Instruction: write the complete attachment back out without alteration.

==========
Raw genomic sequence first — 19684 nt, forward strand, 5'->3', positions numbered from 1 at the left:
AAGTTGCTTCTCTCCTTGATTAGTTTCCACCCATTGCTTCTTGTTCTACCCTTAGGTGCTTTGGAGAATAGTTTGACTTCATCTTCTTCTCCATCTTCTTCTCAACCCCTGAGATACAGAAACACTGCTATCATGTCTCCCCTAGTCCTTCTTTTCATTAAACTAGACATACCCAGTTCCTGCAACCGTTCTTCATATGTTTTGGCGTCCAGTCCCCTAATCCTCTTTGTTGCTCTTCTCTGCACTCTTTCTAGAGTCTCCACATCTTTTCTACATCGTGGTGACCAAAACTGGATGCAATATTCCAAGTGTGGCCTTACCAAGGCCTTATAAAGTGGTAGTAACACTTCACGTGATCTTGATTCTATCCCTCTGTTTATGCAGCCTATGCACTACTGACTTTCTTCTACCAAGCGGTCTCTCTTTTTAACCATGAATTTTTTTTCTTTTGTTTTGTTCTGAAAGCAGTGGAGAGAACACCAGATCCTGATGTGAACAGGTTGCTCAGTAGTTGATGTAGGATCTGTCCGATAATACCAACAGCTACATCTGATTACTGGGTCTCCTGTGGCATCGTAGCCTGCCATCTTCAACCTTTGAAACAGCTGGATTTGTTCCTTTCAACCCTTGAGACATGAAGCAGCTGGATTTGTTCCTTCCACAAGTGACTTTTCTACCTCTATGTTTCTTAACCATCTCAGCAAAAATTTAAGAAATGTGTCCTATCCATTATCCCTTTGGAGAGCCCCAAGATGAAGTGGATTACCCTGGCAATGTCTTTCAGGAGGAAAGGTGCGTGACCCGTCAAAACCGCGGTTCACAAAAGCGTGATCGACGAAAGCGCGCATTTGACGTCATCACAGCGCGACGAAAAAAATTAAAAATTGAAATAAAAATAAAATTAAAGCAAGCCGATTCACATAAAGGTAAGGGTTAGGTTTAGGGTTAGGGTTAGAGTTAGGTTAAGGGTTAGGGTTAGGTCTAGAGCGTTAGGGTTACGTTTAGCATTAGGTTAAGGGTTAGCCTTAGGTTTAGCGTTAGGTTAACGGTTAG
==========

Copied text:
Raw genomic sequence first — 19684 nt, forward strand, 5'->3', positions numbered from 1 at the left:
AAGTTGCTTCTCTCCTTGATTAGTTTCCACCCATTGCTTCTTGTTCTACCCTTAGGTGCTTTGGAGAATAGTTTGACTTCATCTTCTTCTCCATCTTCTTCTCAACCCCTGAGATACAGAAACACTGCTATCATGTCTCCCCTAGTCCTTCTTTTCATTAAACTAGACATACCCAGTTCCTGCAACCGTTCTTCATATGTTTTGGCGTCCAGTCCCCTAATCCTCTTTGTTGCTCTTCTCTGCACTCTTTCTAGAGTCTCCACATCTTTTCTACATCGTGGTGACCAAAACTGGATGCAATATTCCAAGTGTGGCCTTACCAAGGCCTTATAAAGTGGTAGTAACACTTCACGTGATCTTGATTCTATCCCTCTGTTTATGCAGCCTATGCACTACTGACTTTCTTCTACCAAGCGGTCTCTCTTTTTAACCATGAATTTTTTTTCTTTTGTTTTGTTCTGAAAGCAGTGGAGAGAACACCAGATCCTGATGTGAACAGGTTGCTCAGTAGTTGATGTAGGATCTGTCCGATAATACCAACAGCTACATCTGATTACTGGGTCTCCTGTGGCATCGTAGCCTGCCATCTTCAACCTTTGAAACAGCTGGATTTGTTCCTTTCAACCCTTGAGACATGAAGCAGCTGGATTTGTTCCTTCCACAAGTGACTTTTCTACCTCTATGTTTCTTAACCATCTCAGCAAAAATTTAAGAAATGTGTCCTATCCATTATCCCTTTGGAGAGCCCCAAGATGAAGTGGATTACCCTGGCAATGTCTTTCAGGAGGAAAGGTGCGTGACCCGTCAAAACCGCGGTTCACAAAAGCGTGATCGACGAAAGCGCGCATTTGACGTCATCACAGCGCGACGAAAAAAATTAAAAATTGAAATAAAAATAAAATTAAAGCAAGCCGATTCACATAAAGGTAAGGGTTAGGTTTAGGGTTAGGGTTAGAGTTAGGTTAAGGGTTAGGGTTAGGTCTAGAGCGTTAGGGTTACGTTTAGCATTAGGTTAAGGGTTAGCCTTAGGTTTAGCGTTAGGTTAACGGTTAG